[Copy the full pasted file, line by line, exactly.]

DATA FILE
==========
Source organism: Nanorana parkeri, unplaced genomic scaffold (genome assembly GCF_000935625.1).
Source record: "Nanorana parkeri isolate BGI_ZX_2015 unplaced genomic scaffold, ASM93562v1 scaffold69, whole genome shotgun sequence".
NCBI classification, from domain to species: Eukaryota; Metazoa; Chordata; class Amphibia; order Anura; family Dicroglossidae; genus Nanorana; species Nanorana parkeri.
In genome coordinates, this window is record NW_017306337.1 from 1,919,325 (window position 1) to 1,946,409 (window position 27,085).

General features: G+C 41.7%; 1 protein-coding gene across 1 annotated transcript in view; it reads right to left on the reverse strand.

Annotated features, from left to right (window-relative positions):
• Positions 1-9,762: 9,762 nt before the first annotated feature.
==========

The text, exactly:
Source organism: Nanorana parkeri, unplaced genomic scaffold (genome assembly GCF_000935625.1).
Source record: "Nanorana parkeri isolate BGI_ZX_2015 unplaced genomic scaffold, ASM93562v1 scaffold69, whole genome shotgun sequence".
NCBI classification, from domain to species: Eukaryota; Metazoa; Chordata; class Amphibia; order Anura; family Dicroglossidae; genus Nanorana; species Nanorana parkeri.
In genome coordinates, this window is record NW_017306337.1 from 1,919,325 (window position 1) to 1,946,409 (window position 27,085).

General features: G+C 41.7%; 1 protein-coding gene across 1 annotated transcript in view; it reads right to left on the reverse strand.

Annotated features, from left to right (window-relative positions):
• Positions 1-9,762: 9,762 nt before the first annotated feature.